Nasim Mansuri | content by

Nasim Mansuri

Our Country: C.S. Lewis, Calormen, and How Fans Are Reclaiming the Fictionalized East

The country of Calormen, located to the southeast of Narnia, appears twice in the seven Chronicles of Narnia books, but not once in the movies. It’s the stage for some of the most exciting parts of C.S. Lewis’ Narnia stories—and also some of the most controversial.

Throughout the only book where characters actually set foot in Calormen, The Horse and His Boy, C.S. Lewis can’t seem to decide how to treat it. He describes it as “one of the wonders of the world” with “orange trees and lemon trees, roof-gardens, balconies, deep archways, pillared colonnades, spires, battlements, minarets, pinnacles…” And yet, the Calormene people “were not the fair-haired men of Narnia: they were dark, bearded men from Calormen, that great and cruel country” who smelled “of garlic and onions, their white eyes flashing dreadfully in their brown faces.”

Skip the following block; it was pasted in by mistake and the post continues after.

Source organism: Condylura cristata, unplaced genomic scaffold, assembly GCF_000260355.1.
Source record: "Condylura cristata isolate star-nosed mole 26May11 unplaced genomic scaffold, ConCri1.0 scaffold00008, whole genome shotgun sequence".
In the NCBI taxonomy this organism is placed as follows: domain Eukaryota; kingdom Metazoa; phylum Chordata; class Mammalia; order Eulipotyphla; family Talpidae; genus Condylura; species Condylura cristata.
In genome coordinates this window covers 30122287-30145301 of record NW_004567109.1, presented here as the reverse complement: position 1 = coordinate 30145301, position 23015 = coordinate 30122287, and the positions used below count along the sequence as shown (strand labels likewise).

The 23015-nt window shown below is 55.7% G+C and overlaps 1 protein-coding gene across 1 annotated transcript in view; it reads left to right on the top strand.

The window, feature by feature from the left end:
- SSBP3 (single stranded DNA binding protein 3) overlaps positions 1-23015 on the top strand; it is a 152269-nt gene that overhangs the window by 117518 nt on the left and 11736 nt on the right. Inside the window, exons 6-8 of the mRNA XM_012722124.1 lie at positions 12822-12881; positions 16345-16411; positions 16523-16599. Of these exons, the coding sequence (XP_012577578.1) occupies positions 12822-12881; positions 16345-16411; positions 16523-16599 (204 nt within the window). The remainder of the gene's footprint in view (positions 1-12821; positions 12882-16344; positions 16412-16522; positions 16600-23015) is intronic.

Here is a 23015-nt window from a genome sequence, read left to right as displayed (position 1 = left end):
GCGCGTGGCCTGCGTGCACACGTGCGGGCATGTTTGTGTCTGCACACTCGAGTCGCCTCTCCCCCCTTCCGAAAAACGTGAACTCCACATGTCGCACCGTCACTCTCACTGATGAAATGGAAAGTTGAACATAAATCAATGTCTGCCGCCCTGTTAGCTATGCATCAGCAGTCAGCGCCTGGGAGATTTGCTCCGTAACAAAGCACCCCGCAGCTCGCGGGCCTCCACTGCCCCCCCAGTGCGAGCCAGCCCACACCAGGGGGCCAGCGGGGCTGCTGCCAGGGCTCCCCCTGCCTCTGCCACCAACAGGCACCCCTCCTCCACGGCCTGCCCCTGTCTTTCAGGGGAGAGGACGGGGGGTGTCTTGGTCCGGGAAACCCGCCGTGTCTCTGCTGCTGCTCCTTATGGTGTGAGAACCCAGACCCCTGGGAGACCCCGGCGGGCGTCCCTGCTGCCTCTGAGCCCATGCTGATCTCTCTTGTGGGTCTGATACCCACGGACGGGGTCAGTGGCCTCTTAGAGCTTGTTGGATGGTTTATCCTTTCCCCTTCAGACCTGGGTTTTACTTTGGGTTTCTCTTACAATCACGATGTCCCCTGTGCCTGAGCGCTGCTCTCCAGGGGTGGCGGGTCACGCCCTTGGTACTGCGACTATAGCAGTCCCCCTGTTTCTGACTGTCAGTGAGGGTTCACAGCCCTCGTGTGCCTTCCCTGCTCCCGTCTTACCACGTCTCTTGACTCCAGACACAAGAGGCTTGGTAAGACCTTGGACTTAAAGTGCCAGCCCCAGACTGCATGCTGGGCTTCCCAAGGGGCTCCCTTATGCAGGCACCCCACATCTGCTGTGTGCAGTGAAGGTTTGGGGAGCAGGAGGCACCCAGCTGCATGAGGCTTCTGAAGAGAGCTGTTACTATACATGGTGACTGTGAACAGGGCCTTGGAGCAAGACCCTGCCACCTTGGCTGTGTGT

Finally—and perhaps most ominously for a book series that is transparently a Christian allegory—“they have a god called Tash. They say he has four arms and the head of a vulture.”

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